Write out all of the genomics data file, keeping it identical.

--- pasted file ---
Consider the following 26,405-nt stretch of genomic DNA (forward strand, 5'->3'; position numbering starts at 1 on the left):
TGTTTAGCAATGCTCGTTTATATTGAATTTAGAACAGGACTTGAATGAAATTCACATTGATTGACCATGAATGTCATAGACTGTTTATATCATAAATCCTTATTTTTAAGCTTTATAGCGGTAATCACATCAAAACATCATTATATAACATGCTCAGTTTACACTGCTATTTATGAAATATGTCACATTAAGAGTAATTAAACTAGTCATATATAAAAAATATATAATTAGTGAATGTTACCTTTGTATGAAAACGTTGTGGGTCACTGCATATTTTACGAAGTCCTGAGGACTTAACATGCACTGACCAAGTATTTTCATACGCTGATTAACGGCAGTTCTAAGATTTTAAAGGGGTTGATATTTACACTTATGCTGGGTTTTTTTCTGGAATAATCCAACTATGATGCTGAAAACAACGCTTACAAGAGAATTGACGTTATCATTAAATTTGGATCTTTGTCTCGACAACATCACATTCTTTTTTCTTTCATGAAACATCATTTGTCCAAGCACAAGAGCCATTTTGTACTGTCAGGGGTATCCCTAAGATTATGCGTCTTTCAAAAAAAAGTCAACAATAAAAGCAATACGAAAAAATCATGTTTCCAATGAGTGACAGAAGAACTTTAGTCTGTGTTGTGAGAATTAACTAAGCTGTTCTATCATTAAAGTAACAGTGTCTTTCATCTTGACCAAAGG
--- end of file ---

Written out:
Consider the following 26,405-nt stretch of genomic DNA (forward strand, 5'->3'; position numbering starts at 1 on the left):
TGTTTAGCAATGCTCGTTTATATTGAATTTAGAACAGGACTTGAATGAAATTCACATTGATTGACCATGAATGTCATAGACTGTTTATATCATAAATCCTTATTTTTAAGCTTTATAGCGGTAATCACATCAAAACATCATTATATAACATGCTCAGTTTACACTGCTATTTATGAAATATGTCACATTAAGAGTAATTAAACTAGTCATATATAAAAAATATATAATTAGTGAATGTTACCTTTGTATGAAAACGTTGTGGGTCACTGCATATTTTACGAAGTCCTGAGGACTTAACATGCACTGACCAAGTATTTTCATACGCTGATTAACGGCAGTTCTAAGATTTTAAAGGGGTTGATATTTACACTTATGCTGGGTTTTTTTCTGGAATAATCCAACTATGATGCTGAAAACAACGCTTACAAGAGAATTGACGTTATCATTAAATTTGGATCTTTGTCTCGACAACATCACATTCTTTTTTCTTTCATGAAACATCATTTGTCCAAGCACAAGAGCCATTTTGTACTGTCAGGGGTATCCCTAAGATTATGCGTCTTTCAAAAAAAAGTCAACAATAAAAGCAATACGAAAAAATCATGTTTCCAATGAGTGACAGAAGAACTTTAGTCTGTGTTGTGAGAATTAACTAAGCTGTTCTATCATTAAAGTAACAGTGTCTTTCATCTTGACCAAAGG